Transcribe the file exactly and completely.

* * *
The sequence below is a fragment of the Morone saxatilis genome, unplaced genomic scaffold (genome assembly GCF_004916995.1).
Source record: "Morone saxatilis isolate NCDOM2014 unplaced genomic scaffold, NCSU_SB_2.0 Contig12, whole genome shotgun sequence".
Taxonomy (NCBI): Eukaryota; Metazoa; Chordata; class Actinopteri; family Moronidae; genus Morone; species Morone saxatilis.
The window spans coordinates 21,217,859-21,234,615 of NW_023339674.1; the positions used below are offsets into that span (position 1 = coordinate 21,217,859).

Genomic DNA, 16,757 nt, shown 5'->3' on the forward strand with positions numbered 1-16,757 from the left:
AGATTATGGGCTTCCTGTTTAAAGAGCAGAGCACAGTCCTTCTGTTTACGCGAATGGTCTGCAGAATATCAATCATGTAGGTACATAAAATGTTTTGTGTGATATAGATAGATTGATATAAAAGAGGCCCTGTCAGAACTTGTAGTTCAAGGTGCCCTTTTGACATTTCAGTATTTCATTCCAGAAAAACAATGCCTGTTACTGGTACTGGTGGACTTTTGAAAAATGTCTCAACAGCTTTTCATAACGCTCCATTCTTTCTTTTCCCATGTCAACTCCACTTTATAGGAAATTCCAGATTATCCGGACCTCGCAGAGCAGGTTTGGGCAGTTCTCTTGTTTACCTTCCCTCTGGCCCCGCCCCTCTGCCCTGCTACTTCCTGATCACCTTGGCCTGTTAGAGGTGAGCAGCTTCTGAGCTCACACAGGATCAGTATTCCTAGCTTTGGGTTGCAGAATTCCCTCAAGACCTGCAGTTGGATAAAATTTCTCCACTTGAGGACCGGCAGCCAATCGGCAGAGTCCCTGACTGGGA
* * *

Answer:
The sequence below is a fragment of the Morone saxatilis genome, unplaced genomic scaffold (genome assembly GCF_004916995.1).
Source record: "Morone saxatilis isolate NCDOM2014 unplaced genomic scaffold, NCSU_SB_2.0 Contig12, whole genome shotgun sequence".
Taxonomy (NCBI): Eukaryota; Metazoa; Chordata; class Actinopteri; family Moronidae; genus Morone; species Morone saxatilis.
The window spans coordinates 21,217,859-21,234,615 of NW_023339674.1; the positions used below are offsets into that span (position 1 = coordinate 21,217,859).

Genomic DNA, 16,757 nt, shown 5'->3' on the forward strand with positions numbered 1-16,757 from the left:
AGATTATGGGCTTCCTGTTTAAAGAGCAGAGCACAGTCCTTCTGTTTACGCGAATGGTCTGCAGAATATCAATCATGTAGGTACATAAAATGTTTTGTGTGATATAGATAGATTGATATAAAAGAGGCCCTGTCAGAACTTGTAGTTCAAGGTGCCCTTTTGACATTTCAGTATTTCATTCCAGAAAAACAATGCCTGTTACTGGTACTGGTGGACTTTTGAAAAATGTCTCAACAGCTTTTCATAACGCTCCATTCTTTCTTTTCCCATGTCAACTCCACTTTATAGGAAATTCCAGATTATCCGGACCTCGCAGAGCAGGTTTGGGCAGTTCTCTTGTTTACCTTCCCTCTGGCCCCGCCCCTCTGCCCTGCTACTTCCTGATCACCTTGGCCTGTTAGAGGTGAGCAGCTTCTGAGCTCACACAGGATCAGTATTCCTAGCTTTGGGTTGCAGAATTCCCTCAAGACCTGCAGTTGGATAAAATTTCTCCACTTGAGGACCGGCAGCCAATCGGCAGAGTCCCTGACTGGGA